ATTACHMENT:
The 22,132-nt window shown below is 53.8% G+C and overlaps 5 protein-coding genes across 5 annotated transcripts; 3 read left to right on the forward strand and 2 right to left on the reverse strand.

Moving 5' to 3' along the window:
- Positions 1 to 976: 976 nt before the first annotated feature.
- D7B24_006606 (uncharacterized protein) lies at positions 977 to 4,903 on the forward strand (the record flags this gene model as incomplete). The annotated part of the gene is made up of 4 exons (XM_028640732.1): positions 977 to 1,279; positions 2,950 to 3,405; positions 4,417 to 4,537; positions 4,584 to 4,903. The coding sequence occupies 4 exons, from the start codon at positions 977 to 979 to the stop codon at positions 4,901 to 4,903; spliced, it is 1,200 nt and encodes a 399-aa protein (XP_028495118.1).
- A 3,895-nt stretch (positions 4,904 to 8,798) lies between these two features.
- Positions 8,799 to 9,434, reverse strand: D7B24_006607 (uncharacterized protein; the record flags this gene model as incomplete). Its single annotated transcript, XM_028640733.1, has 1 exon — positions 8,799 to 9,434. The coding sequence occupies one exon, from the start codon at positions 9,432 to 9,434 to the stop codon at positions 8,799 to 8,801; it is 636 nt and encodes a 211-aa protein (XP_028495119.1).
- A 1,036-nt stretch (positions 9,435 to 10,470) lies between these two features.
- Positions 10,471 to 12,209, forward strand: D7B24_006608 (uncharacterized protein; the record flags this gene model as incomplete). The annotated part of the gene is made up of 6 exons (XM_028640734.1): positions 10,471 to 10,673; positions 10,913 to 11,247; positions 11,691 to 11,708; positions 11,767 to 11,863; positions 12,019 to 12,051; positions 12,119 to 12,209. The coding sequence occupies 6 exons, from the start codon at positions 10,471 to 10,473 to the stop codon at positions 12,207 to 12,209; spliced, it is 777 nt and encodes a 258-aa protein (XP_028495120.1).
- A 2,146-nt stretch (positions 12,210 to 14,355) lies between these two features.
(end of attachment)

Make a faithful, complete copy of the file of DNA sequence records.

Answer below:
The 22,132-nt window shown below is 53.8% G+C and overlaps 5 protein-coding genes across 5 annotated transcripts; 3 read left to right on the forward strand and 2 right to left on the reverse strand.

Moving 5' to 3' along the window:
- Positions 1 to 976: 976 nt before the first annotated feature.
- D7B24_006606 (uncharacterized protein) lies at positions 977 to 4,903 on the forward strand (the record flags this gene model as incomplete). The annotated part of the gene is made up of 4 exons (XM_028640732.1): positions 977 to 1,279; positions 2,950 to 3,405; positions 4,417 to 4,537; positions 4,584 to 4,903. The coding sequence occupies 4 exons, from the start codon at positions 977 to 979 to the stop codon at positions 4,901 to 4,903; spliced, it is 1,200 nt and encodes a 399-aa protein (XP_028495118.1).
- A 3,895-nt stretch (positions 4,904 to 8,798) lies between these two features.
- Positions 8,799 to 9,434, reverse strand: D7B24_006607 (uncharacterized protein; the record flags this gene model as incomplete). Its single annotated transcript, XM_028640733.1, has 1 exon — positions 8,799 to 9,434. The coding sequence occupies one exon, from the start codon at positions 9,432 to 9,434 to the stop codon at positions 8,799 to 8,801; it is 636 nt and encodes a 211-aa protein (XP_028495119.1).
- A 1,036-nt stretch (positions 9,435 to 10,470) lies between these two features.
- Positions 10,471 to 12,209, forward strand: D7B24_006608 (uncharacterized protein; the record flags this gene model as incomplete). The annotated part of the gene is made up of 6 exons (XM_028640734.1): positions 10,471 to 10,673; positions 10,913 to 11,247; positions 11,691 to 11,708; positions 11,767 to 11,863; positions 12,019 to 12,051; positions 12,119 to 12,209. The coding sequence occupies 6 exons, from the start codon at positions 10,471 to 10,473 to the stop codon at positions 12,207 to 12,209; spliced, it is 777 nt and encodes a 258-aa protein (XP_028495120.1).
- A 2,146-nt stretch (positions 12,210 to 14,355) lies between these two features.